[R] keep.source.pkgs()

Thomas Lumley tlumley at u.washington.edu
Tue Aug 3 23:32:29 CEST 2004

On Tue, 3 Aug 2004, Rolf Turner wrote:
> However, after substantial experimentation, I am still at a loss to
> get at the original source code for arima() (replete with comments)
> save by accessing the original, ``unmade'' source for R.  Not too
> hard, but not exactly ``immediate''.

Personally, I find this the easiest way to look at the source. You can
browse the source on https://svn.r-project.org/R/ if you are using a
binary distribution, rather than downloading the whole thing.

> In the course of experimenting with keep.source.pkgs() I encountered
> behaviour which I found mysterious and which I'd like to understand
> better.  Also if there is an easier way to get at comments in code of
> ``system'' functions I'd like to know about it.
> In experimenting with keep.source.pkgs() I did the following

> 	o executed options("keep.source.pkgs"), and got ``FALSE''
> 	o executed library(spatstat)
> 	o typed the name of a function in spatstat whose code has
> 	  comments (rmh.ppm) --- no comments appeared.
> 	o executed options(keep.source.pkgs=TRUE)
> 	o typed ``rmh.ppm'' again --- still no comments, as is to
> 	  be expected.
> 	o detached spatstat
> 	o reloaded it
> 	o type ``rmh.ppm'' again --- comments were there in all
> 	  their glory.  OMMMMMMMMMMMMMMMMM!


> Then I went through the same procedure with the package util and the
> function vignette therefrom.  (This function has comments in its
> code.)  Except that I didn't do an initial library(util), since util
> gets loaded automatically on startup.
> After setting keep.source.pkgs to TRUE via options(), detaching util,
> and reloading it --- still no comments, and attr(vignette,"source")
> was NULL.
> The help for options() says that keep.source.pkgs defaults to TRUE
> if the environment variable R_KEEP_PKG_SOURCE is set to `yes'.
> So my next experiment was to stop R, set this variable, restart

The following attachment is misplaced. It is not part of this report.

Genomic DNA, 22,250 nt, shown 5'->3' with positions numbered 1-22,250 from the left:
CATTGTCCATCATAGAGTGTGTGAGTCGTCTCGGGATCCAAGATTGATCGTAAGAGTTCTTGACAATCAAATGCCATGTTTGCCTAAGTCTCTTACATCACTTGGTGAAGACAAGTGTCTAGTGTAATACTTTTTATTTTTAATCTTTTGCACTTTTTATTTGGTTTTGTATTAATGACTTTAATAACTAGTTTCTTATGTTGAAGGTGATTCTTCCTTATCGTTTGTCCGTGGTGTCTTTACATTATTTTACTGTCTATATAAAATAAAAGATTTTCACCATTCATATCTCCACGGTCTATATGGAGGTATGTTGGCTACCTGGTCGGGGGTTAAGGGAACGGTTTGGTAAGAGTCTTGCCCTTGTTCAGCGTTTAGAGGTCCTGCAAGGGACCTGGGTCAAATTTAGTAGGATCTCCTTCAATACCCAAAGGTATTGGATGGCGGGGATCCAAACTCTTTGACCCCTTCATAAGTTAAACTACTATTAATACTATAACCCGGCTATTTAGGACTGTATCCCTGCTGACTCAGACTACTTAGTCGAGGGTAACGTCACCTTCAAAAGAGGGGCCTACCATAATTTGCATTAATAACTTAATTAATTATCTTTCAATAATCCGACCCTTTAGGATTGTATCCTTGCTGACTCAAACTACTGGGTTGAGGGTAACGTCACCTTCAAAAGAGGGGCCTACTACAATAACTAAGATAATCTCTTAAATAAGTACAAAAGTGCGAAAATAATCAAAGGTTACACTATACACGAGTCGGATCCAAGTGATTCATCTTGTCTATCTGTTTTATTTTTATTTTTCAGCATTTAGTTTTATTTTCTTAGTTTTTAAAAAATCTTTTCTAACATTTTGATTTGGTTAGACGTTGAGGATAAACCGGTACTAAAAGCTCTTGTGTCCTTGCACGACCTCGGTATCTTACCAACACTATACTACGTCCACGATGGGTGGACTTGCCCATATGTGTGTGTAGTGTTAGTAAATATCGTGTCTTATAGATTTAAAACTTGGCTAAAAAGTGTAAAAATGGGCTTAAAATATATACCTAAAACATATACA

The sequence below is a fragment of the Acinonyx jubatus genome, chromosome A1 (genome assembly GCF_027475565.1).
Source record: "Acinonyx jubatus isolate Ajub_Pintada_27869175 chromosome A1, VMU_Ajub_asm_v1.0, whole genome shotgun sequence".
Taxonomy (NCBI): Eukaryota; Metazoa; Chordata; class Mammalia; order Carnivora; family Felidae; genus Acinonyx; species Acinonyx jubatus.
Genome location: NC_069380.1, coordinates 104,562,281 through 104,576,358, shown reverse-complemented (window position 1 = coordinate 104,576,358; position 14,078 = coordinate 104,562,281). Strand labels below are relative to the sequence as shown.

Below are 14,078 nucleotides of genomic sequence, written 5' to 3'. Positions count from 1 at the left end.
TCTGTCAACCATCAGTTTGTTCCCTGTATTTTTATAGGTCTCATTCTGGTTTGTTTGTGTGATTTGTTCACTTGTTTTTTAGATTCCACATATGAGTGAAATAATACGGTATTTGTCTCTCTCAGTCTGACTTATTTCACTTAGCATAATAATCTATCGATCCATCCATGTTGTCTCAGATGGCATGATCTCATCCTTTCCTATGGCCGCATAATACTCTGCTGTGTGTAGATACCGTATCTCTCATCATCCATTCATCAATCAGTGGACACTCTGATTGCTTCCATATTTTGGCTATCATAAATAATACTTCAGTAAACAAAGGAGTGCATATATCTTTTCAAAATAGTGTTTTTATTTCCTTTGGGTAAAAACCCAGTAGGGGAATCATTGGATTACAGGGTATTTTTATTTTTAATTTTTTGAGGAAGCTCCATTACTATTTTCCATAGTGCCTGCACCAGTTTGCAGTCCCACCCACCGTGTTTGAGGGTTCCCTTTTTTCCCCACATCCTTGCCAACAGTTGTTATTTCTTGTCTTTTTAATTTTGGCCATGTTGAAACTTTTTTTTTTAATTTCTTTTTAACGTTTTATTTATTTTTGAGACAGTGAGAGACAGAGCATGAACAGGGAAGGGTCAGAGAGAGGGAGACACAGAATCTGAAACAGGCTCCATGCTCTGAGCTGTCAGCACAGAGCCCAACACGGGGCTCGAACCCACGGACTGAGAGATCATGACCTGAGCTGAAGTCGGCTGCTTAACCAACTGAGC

> R, and then type ``vignette''.  Bingo.  Comments appeared, and
> attr(vignette,"source") was there bigtime.

Isn't that nice.

> However attr(arima,"source") was still NULL (and of course comments
> were non-existant).  Apparently the functions in stats get
> ***loaded*** from a binary file ``all.rda'' (in the
> .../library/stats/R directory) rather than getting read in from ascii
> files.  (One hesitates to ask ***why***, but .... why?)

Because R starts much faster that way.

>							  Anyhow, I
> guess that the binary versions in all.rda got built effectively with
> keep.source.pkgs=FALSE, and so starting R with keep.source.pkgs=TRUE
> doesn't help in this case.
> So, some questions:
> 	1) Why do ``system'' packages, e.g. util, behave differently
> 	from ``optional'' packages?  I.e. why does the sequence
> 		. detach package
> 		. set keep.source.pkgs=TRUE
> 		. re-load package
> 	``work'', i.e. make the source available for functions in
> 	optional packages but not for functions in system packages?

Because, as you noted, the base packages are stored in binary form.  This
already speeds things up, and will have even more impact in 2.0.0 with
"lazy loading" of functions.

> 	2) Is there a better way of getting to see the
> 	code-with-comments of system functions, rather than dicking
> 	around with the R_KEEP_PKG_SOURCE environment variable?

Downloading the source, or looking at svn.r-project.org

> 	3) Is there any way, other than retrieving the unmade source
> 	of R, to see the commented source code of functions in the
> 	stat package (and presumably methods, stats4, lattice, and
> 	nlme which also boast all.rda files)?

It doesn't look like it.

> I wonder if someone with better people skills and more patience
> than Prof. Ripley would be so kind as to answer!

  When a Certain Guru rips strips off people (God knows he's done it to me
  often enough) on this list, there's a damned good reason for it.
   -- Rolf Turner (in a discussion about whether a friendly mailing list with
      more `customer service' attitude than R-help was needed)
      R-help (December 2003)


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